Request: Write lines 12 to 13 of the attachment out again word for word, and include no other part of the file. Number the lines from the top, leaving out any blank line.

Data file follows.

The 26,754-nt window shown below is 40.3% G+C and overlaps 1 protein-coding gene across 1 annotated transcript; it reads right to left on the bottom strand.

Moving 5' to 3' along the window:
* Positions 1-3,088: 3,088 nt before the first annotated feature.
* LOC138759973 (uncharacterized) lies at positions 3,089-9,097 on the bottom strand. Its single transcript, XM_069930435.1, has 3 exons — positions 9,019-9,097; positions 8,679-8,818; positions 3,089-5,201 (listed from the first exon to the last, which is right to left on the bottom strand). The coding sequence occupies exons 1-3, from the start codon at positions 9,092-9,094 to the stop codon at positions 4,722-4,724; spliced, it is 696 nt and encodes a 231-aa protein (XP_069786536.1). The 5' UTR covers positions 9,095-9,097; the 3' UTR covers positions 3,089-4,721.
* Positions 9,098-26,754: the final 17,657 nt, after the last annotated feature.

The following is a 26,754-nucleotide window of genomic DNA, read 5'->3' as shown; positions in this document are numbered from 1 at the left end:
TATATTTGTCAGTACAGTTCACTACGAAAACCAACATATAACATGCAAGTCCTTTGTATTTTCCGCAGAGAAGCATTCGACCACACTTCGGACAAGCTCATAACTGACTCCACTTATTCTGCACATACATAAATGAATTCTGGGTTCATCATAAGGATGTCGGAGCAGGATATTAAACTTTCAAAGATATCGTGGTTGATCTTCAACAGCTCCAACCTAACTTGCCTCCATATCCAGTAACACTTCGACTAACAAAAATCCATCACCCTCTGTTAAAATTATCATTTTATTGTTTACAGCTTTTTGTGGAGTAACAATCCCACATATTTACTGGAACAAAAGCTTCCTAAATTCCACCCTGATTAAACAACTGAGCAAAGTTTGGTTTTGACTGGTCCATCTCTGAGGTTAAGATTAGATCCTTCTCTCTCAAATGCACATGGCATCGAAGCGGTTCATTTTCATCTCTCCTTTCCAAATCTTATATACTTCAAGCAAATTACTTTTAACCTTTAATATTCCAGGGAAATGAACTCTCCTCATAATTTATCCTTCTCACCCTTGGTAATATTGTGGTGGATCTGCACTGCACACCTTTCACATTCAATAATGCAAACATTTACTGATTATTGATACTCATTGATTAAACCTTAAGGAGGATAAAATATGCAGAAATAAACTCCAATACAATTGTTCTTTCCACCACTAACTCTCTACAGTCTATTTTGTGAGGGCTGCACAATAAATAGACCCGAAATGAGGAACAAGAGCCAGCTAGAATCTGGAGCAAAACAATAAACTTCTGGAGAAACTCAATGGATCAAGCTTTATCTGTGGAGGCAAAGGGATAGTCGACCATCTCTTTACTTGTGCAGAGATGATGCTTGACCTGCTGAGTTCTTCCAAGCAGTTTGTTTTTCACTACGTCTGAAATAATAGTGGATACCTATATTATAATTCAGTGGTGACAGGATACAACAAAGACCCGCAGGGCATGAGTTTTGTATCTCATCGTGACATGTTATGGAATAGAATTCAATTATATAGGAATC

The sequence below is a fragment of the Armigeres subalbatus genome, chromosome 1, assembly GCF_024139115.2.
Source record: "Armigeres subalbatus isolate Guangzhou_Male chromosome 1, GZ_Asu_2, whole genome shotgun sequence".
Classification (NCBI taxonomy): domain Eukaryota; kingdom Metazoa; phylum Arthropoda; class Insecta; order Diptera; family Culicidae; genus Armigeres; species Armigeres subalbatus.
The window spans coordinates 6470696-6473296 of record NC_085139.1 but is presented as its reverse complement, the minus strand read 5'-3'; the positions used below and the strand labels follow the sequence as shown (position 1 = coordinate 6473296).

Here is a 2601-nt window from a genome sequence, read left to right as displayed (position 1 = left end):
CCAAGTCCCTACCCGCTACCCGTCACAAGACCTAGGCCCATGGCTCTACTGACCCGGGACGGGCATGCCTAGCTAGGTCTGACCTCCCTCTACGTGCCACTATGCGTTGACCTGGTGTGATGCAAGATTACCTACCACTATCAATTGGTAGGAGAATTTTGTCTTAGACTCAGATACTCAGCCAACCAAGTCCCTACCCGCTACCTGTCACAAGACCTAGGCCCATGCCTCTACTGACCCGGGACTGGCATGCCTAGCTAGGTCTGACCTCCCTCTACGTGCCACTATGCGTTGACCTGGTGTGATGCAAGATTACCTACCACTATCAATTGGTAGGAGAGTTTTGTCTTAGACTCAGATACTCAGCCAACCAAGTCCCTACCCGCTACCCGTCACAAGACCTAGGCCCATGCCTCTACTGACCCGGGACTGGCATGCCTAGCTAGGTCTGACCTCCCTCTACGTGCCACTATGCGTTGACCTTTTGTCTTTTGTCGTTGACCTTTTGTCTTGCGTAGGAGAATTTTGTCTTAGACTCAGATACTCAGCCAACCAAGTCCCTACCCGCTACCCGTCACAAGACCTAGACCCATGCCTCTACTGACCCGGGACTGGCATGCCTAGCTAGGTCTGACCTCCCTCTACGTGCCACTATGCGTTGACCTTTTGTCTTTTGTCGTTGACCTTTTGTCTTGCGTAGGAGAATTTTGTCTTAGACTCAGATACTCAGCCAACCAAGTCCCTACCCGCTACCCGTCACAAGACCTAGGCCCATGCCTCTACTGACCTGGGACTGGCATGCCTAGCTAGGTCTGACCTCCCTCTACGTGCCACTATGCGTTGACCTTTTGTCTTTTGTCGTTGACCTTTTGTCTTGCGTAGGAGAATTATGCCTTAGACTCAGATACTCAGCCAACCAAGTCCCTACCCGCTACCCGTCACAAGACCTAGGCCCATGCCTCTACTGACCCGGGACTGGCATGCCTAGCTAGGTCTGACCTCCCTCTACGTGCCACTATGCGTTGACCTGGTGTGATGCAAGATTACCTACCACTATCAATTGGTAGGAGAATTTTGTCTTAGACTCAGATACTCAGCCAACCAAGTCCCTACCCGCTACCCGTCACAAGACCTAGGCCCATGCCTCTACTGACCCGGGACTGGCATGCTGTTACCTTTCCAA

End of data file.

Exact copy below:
Here is a 2601-nt window from a genome sequence, read left to right as displayed (position 1 = left end):
CCAAGTCCCTACCCGCTACCCGTCACAAGACCTAGGCCCATGGCTCTACTGACCCGGGACGGGCATGCCTAGCTAGGTCTGACCTCCCTCTACGTGCCACTATGCGTTGACCTGGTGTGATGCAAGATTACCTACCACTATCAATTGGTAGGAGAATTTTGTCTTAGACTCAGATACTCAGCCAACCAAGTCCCTACCCGCTACCTGTCACAAGACCTAGGCCCATGCCTCTACTGACCCGGGACTGGCATGCCTAGCTAGGTCTGACCTCCCTCTACGTGCCACTATGCGTTGACCTGGTGTGATGCAAGATTACCTACCACTATCAATTGGTAGGAGAGTTTTGTCTTAGACTCAGATACTCAGCCAACCAAGTCCCTACCCGCTACCCGTCACAAGACCTAGGCCCATGCCTCTACTGACCCGGGACTGGCATGCCTAGCTAGGTCTGACCTCCCTCTACGTGCCACTATGCGTTGACCTTTTGTCTTTTGTCGTTGACCTTTTGTCTTGCGTAGGAGAATTTTGTCTTAGACTCAGATACTCAGCCAACCAAGTCCCTACCCGCTACCCGTCACAAGACCTAGACCCATGCCTCTACTGACCCGGGACTGGCATGCCTAGCTAGGTCTGACCTCCCTCTACGTGCCACTATGCGTTGACCTTTTGTCTTTTGTCGTTGACCTTTTGTCTTGCGTAGGAGAATTTTGTCTTAGACTCAGATACTCAGCCAACCAAGTCCCTACCCGCTACCCGTCACAAGACCTAGGCCCATGCCTCTACTGACCTGGGACTGGCATGCCTAGCTAGGTCTGACCTCCCTCTACGTGCCACTATGCGTTGACCTTTTGTCTTTTGTCGTTGACCTTTTGTCTTGCGTAGGAGAATTATGCCTTAGACTCAGATACTCAGCCAACCAAGTCCCTACCCGCTACCCGTCACAAGACCTAGGCCCATGCCTCTACTGACCCGGGACTGGCATGCCTAGCTAGGTCTGACCTCCCTCTACGTGCCACTATGCGTTGACCTGGTGTGATGCAAGATTACCTACCACTATCAATTGGTAGGAGAATTTTGTCTTAGACTCAGATACTCAGCCAACCAAGTCCCTACCCGCTACCCGTCACAAGACCTAGGCCCATGCCTCTACTGACCCGGGACTGGCATGCTGTTACCTTTCCAA